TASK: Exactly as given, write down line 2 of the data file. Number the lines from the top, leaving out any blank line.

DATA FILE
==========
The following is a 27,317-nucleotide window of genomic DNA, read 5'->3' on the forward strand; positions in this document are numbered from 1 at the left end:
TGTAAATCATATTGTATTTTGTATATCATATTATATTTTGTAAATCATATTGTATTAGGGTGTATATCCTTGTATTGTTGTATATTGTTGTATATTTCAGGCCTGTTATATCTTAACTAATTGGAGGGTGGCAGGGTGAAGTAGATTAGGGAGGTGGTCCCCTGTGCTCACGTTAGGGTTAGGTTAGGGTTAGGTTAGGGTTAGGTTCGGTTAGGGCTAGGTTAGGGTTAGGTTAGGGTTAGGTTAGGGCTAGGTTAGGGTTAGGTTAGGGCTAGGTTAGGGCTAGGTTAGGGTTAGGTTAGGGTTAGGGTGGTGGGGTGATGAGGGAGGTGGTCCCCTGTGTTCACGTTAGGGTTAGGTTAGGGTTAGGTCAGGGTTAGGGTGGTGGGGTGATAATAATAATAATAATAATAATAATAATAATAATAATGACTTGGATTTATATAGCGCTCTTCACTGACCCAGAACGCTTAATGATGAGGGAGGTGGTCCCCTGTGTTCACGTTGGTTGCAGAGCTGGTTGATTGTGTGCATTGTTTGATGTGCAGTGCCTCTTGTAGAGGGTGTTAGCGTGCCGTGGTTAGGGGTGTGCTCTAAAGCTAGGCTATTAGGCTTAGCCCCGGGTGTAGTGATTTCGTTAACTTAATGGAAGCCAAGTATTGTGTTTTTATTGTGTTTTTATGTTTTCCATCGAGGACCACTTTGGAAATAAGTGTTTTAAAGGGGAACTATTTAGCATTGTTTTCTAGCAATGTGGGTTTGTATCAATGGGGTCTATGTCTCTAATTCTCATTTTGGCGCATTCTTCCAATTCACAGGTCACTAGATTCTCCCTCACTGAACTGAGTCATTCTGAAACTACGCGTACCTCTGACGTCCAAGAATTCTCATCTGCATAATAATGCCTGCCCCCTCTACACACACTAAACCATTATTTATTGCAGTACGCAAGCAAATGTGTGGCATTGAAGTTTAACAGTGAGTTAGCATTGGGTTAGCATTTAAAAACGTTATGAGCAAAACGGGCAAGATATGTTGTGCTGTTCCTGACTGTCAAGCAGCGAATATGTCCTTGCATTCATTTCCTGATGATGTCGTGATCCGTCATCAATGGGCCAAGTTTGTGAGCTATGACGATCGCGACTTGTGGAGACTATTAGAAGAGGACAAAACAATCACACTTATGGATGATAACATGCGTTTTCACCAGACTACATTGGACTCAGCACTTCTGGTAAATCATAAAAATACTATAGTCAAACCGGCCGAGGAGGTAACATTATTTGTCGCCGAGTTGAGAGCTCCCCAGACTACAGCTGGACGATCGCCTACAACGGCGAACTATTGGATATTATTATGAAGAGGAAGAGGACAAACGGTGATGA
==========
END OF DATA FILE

TGTAAATCATATTGTATTTTGTATATCATATTATATTTTGTAAATCATATTGTATTAGGGTGTATATCCTTGTATTGTTGTATATTGTTGTATATTTCAGGCCTGTTATATCTTAACTAATTGGAGGGTGGCAGGGTGAAGTAGATTAGGGAGGTGGTCCCCTGTGCTCACGTTAGGGTTAGGTTAGGGTTAGGTTAGGGTTAGGTTCGGTTAGGGCTAGGTTAGGGTTAGGTTAGGGTTAGGTTAGGGCTAGGTTAGGGTTAGGTTAGGGCTAGGTTAGGGCTAGGTTAGGGTTAGGTTAGGGTTAGGGTGGTGGGGTGATGAGGGAGGTGGTCCCCTGTGTTCACGTTAGGGTTAGGTTAGGGTTAGGTCAGGGTTAGGGTGGTGGGGTGATAATAATAATAATAATAATAATAATAATAATAATAATGACTTGGATTTATATAGCGCTCTTCACTGACCCAGAACGCTTAATGATGAGGGAGGTGGTCCCCTGTGTTCACGTTGGTTGCAGAGCTGGTTGATTGTGTGCATTGTTTGATGTGCAGTGCCTCTTGTAGAGGGTGTTAGCGTGCCGTGGTTAGGGGTGTGCTCTAAAGCTAGGCTATTAGGCTTAGCCCCGGGTGTAGTGATTTCGTTAACTTAATGGAAGCCAAGTATTGTGTTTTTATTGTGTTTTTATGTTTTCCATCGAGGACCACTTTGGAAATAAGTGTTTTAAAGGGGAACTATTTAGCATTGTTTTCTAGCAATGTGGGTTTGTATCAATGGGGTCTATGTCTCTAATTCTCATTTTGGCGCATTCTTCCAATTCACAGGTCACTAGATTCTCCCTCACTGAACTGAGTCATTCTGAAACTACGCGTACCTCTGACGTCCAAGAATTCTCATCTGCATAATAATGCCTGCCCCCTCTACACACACTAAACCATTATTTATTGCAGTACGCAAGCAAATGTGTGGCATTGAAGTTTAACAGTGAGTTAGCATTGGGTTAGCATTTAAAAACGTTATGAGCAAAACGGGCAAGATATGTTGTGCTGTTCCTGACTGTCAAGCAGCGAATATGTCCTTGCATTCATTTCCTGATGATGTCGTGATCCGTCATCAATGGGCCAAGTTTGTGAGCTATGACGATCGCGACTTGTGGAGACTATTAGAAGAGGACAAAACAATCACACTTATGGATGATAACATGCGTTTTCACCAGACTACATTGGACTCAGCACTTCTGGTAAATCATAAAAATACTATAGTCAAACCGGCCGAGGAGGTAACATTATTTGTCGCCGAGTTGAGAGCTCCCCAGACTACAGCTGGACGATCGCCTACAACGGCGAACTATTGGATATTATTATGAAGAGGAAGAGGACAAACGGTGATGA